WHAT TO WATCH WHILE WEATHERING THE WUHAN —–

AUDIO PODCAST OPTION FOR MY ARTICLE: “WHAT TO WATCH WHILE WEATHERING THE WUHAN”

BEFORE WE START – GO WASH YOUR HANDS!!!

Then – I offer you two thoughts.

#1 Whenever faced with an anxiety provoking situation I ask myself: What’s the worse thing that could happen? The answer usually does not warrant my initial visceral knee jerk to whatever the problem at hand is, and it makes me realize I’m overreacting. In short – I tend to be a worry wart and freak out if I let my emotions get the better of me.

#2 Disaster movies are great fun for a number of reasons. (READ Cataclysm as Marital Therapy). But the most relevant reason for this article is: perspective. Having to grit your teeth through another boring meeting at work seems like a paid holiday if you remember you don’t have genocidal aliens hovering in mile wide spaceships over your building waiting for the right moment to incinerate you (“Time’s up” Independence Day). Dealing with a flat tire isn’t so bad when you note you can do it while making all the noise you want without fear of attracting killer monsters (A Quiet Place). Watching a disaster movie can help one embrace the philosophy: “I felt sorry for myself because I had no shoes until I met a man who had no feet.”

So given these two thoughts and while we’re all being denied: church services, sporting events, movie theaters, parties, festivals, and hugs, I give you:

FOUR MOVIES TO WATCH WHILE WILING AWAY THE WEEKS WAITING TO WEATHER THE WUHAN

THE ANDROMEDA STRAIN (1971)

One of my all time favorites. Understated and steeped in extrapolated current science fact, the story, based on the book by Michael Crichton, revolves around, not action heroes, but scientists at the top of their fields who tackle an unknown disease which turns blood to powder in moments. Arthur Hill is Dr. Jeremy Stone, expert bacteriologist and government attache who knows of certain hidden agendas. David Wayne is Charles Dutton, pragmatic and old school pathologist who always reminded me of Dr. McCoy. Kate Reid is Ruth Leavitt, curmudgeonly microbiologist with a secret that could endanger the team’s progress. James Olson is James Hall, slightly geeky surgeon, who you could easily believe spent a lot of his teen years playing Dungeons and Dragons. These people were no one’s idea of Avengers but worked as a team against time and an extraterrestrial virus which could cause global cataclysm.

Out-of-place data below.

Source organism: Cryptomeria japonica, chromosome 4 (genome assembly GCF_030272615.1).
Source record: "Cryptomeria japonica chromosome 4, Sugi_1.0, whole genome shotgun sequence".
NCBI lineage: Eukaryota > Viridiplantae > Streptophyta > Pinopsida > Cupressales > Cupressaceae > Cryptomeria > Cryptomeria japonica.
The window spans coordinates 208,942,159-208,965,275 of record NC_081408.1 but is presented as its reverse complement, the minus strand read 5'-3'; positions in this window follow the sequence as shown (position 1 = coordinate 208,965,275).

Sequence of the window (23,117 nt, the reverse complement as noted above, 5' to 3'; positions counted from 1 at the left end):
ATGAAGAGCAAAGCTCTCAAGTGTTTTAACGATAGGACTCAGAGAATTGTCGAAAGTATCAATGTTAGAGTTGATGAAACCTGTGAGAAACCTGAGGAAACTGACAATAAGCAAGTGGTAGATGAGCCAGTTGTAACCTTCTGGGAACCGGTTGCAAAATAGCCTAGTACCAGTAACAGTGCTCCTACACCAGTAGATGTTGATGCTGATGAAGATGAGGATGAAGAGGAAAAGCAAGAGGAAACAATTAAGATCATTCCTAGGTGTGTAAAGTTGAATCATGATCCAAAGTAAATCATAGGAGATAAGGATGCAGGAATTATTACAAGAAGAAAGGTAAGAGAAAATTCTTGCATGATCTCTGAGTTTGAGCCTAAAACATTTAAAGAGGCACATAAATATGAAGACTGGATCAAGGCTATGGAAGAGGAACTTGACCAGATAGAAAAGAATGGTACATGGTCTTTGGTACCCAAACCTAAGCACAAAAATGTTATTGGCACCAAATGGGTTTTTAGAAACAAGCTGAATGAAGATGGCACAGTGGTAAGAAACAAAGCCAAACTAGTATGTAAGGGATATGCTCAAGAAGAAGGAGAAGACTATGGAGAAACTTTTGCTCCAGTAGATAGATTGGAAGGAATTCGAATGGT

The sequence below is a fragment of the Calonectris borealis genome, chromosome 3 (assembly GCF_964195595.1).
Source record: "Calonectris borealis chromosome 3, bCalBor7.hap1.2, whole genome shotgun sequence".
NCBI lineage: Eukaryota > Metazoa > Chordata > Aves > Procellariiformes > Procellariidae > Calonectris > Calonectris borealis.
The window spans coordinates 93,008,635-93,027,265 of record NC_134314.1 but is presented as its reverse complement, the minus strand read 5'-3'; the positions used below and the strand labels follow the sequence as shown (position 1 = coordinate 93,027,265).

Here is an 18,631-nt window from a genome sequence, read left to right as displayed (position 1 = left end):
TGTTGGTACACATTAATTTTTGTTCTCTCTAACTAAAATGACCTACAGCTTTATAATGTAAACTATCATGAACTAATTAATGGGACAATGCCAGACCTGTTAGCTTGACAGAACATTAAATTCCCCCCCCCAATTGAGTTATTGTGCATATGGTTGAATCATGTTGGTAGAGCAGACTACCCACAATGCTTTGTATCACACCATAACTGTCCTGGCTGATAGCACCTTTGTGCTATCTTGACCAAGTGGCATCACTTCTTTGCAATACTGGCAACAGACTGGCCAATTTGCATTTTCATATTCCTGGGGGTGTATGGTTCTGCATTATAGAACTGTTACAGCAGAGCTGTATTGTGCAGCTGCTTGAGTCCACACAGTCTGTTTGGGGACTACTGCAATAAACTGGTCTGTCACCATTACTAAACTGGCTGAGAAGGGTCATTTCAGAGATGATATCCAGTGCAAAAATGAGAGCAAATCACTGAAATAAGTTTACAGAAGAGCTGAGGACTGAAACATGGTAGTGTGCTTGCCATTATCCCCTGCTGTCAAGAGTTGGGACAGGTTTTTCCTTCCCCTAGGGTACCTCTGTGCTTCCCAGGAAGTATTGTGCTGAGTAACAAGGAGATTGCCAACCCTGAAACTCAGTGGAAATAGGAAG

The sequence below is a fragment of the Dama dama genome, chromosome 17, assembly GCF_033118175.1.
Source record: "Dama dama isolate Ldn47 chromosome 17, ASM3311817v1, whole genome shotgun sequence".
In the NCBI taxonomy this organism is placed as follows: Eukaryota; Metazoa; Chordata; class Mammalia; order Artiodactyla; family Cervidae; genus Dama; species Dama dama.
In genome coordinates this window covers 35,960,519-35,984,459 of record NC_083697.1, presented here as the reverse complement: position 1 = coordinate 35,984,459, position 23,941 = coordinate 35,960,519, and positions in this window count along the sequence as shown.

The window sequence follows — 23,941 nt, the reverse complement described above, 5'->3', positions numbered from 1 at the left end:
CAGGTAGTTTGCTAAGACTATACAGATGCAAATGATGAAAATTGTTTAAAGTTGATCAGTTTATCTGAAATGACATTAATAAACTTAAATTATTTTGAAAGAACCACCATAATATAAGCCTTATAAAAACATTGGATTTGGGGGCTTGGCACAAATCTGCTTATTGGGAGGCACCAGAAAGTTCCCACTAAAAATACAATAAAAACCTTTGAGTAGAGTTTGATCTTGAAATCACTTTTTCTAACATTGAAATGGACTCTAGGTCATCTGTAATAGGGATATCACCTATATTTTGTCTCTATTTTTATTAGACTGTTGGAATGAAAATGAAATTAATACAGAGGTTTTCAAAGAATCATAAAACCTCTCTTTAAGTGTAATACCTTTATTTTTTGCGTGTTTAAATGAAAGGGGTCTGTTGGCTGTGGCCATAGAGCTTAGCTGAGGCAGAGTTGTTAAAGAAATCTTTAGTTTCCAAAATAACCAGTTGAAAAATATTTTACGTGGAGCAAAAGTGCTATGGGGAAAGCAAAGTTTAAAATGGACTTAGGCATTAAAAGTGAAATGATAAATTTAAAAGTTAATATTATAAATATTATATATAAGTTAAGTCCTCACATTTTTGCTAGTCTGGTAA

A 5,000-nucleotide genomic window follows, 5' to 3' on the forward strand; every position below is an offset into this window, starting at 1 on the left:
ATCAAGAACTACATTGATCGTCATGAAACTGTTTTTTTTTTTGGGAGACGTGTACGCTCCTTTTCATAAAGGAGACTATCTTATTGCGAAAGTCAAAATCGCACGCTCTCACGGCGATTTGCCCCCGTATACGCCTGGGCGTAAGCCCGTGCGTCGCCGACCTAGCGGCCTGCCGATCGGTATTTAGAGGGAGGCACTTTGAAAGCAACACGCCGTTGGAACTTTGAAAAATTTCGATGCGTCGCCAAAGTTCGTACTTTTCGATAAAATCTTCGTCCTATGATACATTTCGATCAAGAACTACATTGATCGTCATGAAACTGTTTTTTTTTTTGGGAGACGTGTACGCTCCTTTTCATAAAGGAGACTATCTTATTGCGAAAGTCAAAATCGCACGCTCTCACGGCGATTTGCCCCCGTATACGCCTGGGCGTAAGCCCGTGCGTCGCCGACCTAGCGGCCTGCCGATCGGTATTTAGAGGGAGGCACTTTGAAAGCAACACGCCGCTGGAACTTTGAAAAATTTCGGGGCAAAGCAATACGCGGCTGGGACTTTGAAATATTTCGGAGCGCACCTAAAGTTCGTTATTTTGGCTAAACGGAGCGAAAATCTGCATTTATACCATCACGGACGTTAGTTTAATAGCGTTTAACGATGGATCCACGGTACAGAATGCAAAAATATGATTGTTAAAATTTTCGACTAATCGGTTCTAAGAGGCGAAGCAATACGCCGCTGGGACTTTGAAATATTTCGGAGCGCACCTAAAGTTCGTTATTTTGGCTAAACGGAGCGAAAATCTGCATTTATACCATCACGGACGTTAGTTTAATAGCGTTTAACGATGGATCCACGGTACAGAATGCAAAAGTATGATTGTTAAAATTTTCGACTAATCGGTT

Compared to The Andromeda Strain, the Wuhan is a wimp.

CONTAGION (2011)

Talk about jumping off today’s headlines! Contagion is a movie by Steven Soderburgh whose structure is much like Paul Haggis’ Crash! with multiple storylines woven, like a crocheted serviette, around a central issue which come together to form a whole picture. This movie is chock a block with familiar faces: Matt Damon (Bourne “fill in blank with a variety of nouns”, Good Will Hunting), Kate Winslet (Titanic, Hamlet), Gwenyth Paltrow (in so many Marvel movies with Robert Downey, Jr.’s Iron Man they finally broke down and gave her her own suit, Sliding Doors), Elliot Gould (M*A*S*H, Oceans’ 11, 12, 13, and 8), Jude Law (Fantastic Beasts, Captain Marvel), Laurence Fishburne (Othello, Matrix), Marion Cottillard (Nine, MacBeth), Bryan Cranston (Breaking Bad, Argo), Chin Han (Dark Knight, 2012).

Paltrow is patient zero of a pandemic which has jumped animal DNA from bat to human to become a brain eating, lung congester which kills pretty much every victim we see within 2 days of showing the first flu-like symptoms.

Compared to the bug in Contagion, the Wuhan is a wussy.

OUTBREAK (1995 )

In one of the more formulaic thrillers, we have: the legendary Dustin Hoffman of MANY classic movies (Midnight Cowboy, Little Big Man, Finding Neverland, Tootsie, Rain Man, The Graduate, Marathon Man, Lenny, Papillon, Hero … *whew*), Rene Russo (Lethal Weapon), the disgraced Kevin Spacey, Cuba “Show me the money!” Gooding, Jr. (Jerry Maguire), Donald Sutherland (with a list of 194 credits he’s been in everything from the slapstick Start the Revolution Without Me to Pride and Prejudice), and the ubiquitous Morgan Freeman (Batman, Shawshank Redemption, Bruce Almighty) all struggle to contain an Ebola-like virus which originated in an African jungle, but, through a series of mishaps, infects the town of Cedar Creek, CA. Our intrepid heroes are hampered in their effort to find a cure by forces which want to retrieve the virus so they can turn it into a bioweapon and incinerate the infected town, ostensibly to prevent its spread, but in truth to hide their nefarious plans.

Compared to the buggie in Outbreak, the Wuhan is a weakling, with the added fillip that no one is planning to nuke any towns to get rid of it.

THE STAND (1994)

Done as a miniseries, the book was far better BUT, like Contagion, there is a legion of distinguished standards of both large and small screens as well as theater who ensemble their way through this 6 hour and one minute marathon. Look them up on us.imdb.com and enjoy some of these classic actors’ iconic roles: Gary Sinise (Forrest Gump, Apollo 13), Molly Ringwald (The Breakfast Club, Pretty in Pink), Jamey Sheridan (Sully), Lara San Giacomo (Pretty Woman), the multi-talented stage and film legend Ruby Dee (The Jackie Robinson Story, Raisin in the Sun), another legend Ossie Davis (one of the kings of 1950’s and 1960’s American TV shows from Car 54 Where are You? to Night Gallery, plus films ranging from Do the Right Thing to Grumpy Old Men), Matt (Max Headroom) Frewer, Rob Lowe (The Orville, Saint Elmo’s Fire), Ray (My Favorite Martian) Walston, Ed Harris (The Rock, A Beautiful Mind), Kathy Bates (The Blind Side, Richard Jewell).